A new paper from the University of Münster finds that religious communities had a much greater influence on the formation of European welfare states than has previously been known.

This not a secret, churches cared for poor people when European monarchies simply claimed a divine right. But the extent of the welfare state's legacy in religion was not well known. Europeans love the welfare state and are less religious than ever, even though religion is what got the welfare state for them. 

“Particularly in countries like Germany and the Netherlands, in which the state and the churches as well as the denominations were competing against one another, religions became highly committed to the welfare sector,” says theologian Prof. Hans-Richard Reuter from the University of Münster’s Cluster of Excellence. In this respect, religions played a key role in determining how and how strongly a country’s welfare sector developed, according to their analysis of 13 European countries. 

“Meagre welfare state in countries with Orthodoxy and Islam”

The authors examined religious-denominational influences on the welfare state development in 13 European countries from industrialization to the present. On this basis, according to the strength of welfare statism and of the religious influence on it, the scholars identified different types of countries.

"'At the same time, every single country reveals a unique form of development of its welfare system," according to the researchers.

The weakest welfare state forms can be found in those countries of the study with a Christian-Orthodox and Ottoman influence.

“While the welfare states of Western Europe handled both class division and conflicts between church and state institutionally, Orthodoxy in countries such as Greece, Russia and Bulgaria never developed a conflictual counterpart that could have led to activities in the social sector.”

The researchers found a similar situation as regards Islam and Turkey.

According to the study, “religiously awakened and charismatic personalities” often initiated the social commitment of the religious communities in countries with a stronger welfare state. In Germany, baron Wilhelm Emmanuel von Ketteler (1811-1877) and the social ethicist and politician Franz Hitze (1851-1921) were among them on the Catholic side. The authors name Pastor Friedrich von Bodelschwingh (1831-1910), theologian Johann Hinrich Wichern (1808-1881), social politician Theodor Lohmann (1831-1905) and Imperial Chancellor Otto von Bismarck (1815-1898) as pioneering Protestants.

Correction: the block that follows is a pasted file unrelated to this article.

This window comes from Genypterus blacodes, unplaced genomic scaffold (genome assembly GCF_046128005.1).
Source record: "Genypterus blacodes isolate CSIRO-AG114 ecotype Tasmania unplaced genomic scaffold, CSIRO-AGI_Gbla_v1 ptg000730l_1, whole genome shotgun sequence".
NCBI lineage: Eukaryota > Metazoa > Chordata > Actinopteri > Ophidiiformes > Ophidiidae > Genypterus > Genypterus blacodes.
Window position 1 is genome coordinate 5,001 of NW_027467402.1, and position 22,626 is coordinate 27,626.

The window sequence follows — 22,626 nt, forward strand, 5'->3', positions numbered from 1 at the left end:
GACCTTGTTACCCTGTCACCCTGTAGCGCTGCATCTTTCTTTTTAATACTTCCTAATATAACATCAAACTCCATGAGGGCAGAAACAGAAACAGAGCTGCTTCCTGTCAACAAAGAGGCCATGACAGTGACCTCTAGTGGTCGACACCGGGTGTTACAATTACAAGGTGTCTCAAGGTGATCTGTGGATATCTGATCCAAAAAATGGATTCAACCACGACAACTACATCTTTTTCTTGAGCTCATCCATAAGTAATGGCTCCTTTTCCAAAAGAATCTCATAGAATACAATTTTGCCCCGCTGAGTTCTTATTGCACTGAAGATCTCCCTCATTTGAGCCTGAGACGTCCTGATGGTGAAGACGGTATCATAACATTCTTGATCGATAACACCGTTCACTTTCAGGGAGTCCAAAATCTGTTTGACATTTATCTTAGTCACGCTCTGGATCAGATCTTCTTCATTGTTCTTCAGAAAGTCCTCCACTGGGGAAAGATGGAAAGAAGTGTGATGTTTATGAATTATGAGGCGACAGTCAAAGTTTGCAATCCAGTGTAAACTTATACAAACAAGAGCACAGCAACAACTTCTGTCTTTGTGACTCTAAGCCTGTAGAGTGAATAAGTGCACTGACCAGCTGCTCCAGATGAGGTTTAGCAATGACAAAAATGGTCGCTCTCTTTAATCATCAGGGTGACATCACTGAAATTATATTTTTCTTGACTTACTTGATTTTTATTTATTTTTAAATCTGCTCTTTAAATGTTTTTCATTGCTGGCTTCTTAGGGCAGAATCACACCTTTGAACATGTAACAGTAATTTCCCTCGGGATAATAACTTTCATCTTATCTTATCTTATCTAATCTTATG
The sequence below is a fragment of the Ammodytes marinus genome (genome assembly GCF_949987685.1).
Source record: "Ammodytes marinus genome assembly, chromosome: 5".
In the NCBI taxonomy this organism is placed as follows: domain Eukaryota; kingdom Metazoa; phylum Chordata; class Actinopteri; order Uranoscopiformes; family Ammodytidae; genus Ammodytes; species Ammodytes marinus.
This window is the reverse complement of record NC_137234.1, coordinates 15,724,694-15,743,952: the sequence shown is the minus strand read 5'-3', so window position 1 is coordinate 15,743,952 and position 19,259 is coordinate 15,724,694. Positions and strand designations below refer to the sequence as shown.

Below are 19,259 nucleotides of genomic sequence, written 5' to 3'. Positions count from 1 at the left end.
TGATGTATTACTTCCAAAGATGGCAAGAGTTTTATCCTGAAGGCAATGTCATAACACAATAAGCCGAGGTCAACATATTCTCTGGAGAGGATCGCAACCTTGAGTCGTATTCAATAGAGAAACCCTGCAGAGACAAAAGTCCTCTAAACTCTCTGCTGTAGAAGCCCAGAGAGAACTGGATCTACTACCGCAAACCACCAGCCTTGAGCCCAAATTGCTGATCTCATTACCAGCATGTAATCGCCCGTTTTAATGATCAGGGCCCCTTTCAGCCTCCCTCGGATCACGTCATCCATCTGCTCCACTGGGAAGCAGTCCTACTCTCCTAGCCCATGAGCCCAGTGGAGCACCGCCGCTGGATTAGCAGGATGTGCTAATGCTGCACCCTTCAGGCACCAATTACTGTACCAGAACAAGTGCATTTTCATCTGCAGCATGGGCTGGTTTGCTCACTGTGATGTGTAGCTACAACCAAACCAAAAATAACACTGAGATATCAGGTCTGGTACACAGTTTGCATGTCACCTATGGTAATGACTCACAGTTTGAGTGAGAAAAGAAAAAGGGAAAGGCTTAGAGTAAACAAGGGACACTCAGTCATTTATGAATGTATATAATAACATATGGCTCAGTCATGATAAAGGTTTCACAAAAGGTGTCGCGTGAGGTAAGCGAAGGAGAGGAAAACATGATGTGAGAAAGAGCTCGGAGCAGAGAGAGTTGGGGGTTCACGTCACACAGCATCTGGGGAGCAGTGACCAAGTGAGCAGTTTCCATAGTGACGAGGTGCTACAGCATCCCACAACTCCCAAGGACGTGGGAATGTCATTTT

The researchers found a particularly strong religious influence on the welfare state in mixed denominational countries like Germany and the Netherlands. The crucial factor was that the competition among the churches and the state coincided with the competition among the denominations. This also applied to countries in which religion and state carried out conflicts of interest and remained institutionally independent, according to the editors.

“Here, religions did not only react to modernization and the formation of the welfare state but also had an active impact themselves.” Prof. Gabriel said, “In Germany, like nowhere else, the well-organized Catholics discovered social politics as the preferred area for their struggle for social recognition and political emancipation.” It mattered in this respect that religion and enlightenment were not mutually exclusive.

In other Central and North West European countries such as Sweden with its Lutheran influences and Denmark, as well as Great Britain with its Anglican influences, impulses of enlightenment and of Christianity were also combined successfully, according to the authors. “In this way, the orientation of the civil-national revolutions did not become anti-Christian but was positively linked to the Christian heritage.”

The welfare states in Southern and Eastern Europe were less pronounced and also had less religious influence. “In Spain or Poland, for example, Catholicism was closely integrated with the state and held a religious monopoly. Consequently, competition did not develop – neither between religion and state nor between the individual denominations”, according to the editors. The welfare state in Italy was a little more pronounced and featured at least some “Catholic elements effective in the long term.”

Citation: Gabriel, Karl/Reuter, Hans-Richard/Kurschat, Andreas/Leibold, Stefan (eds.): Religion und Wohlfahrtsstaatlichkeit in Europa. Konstellationen – Kulturen – Konflikte, Tübingen: Mohr Siebeck 2013, 513 pages, ISBN: 978-3-16-151717-4, € 89.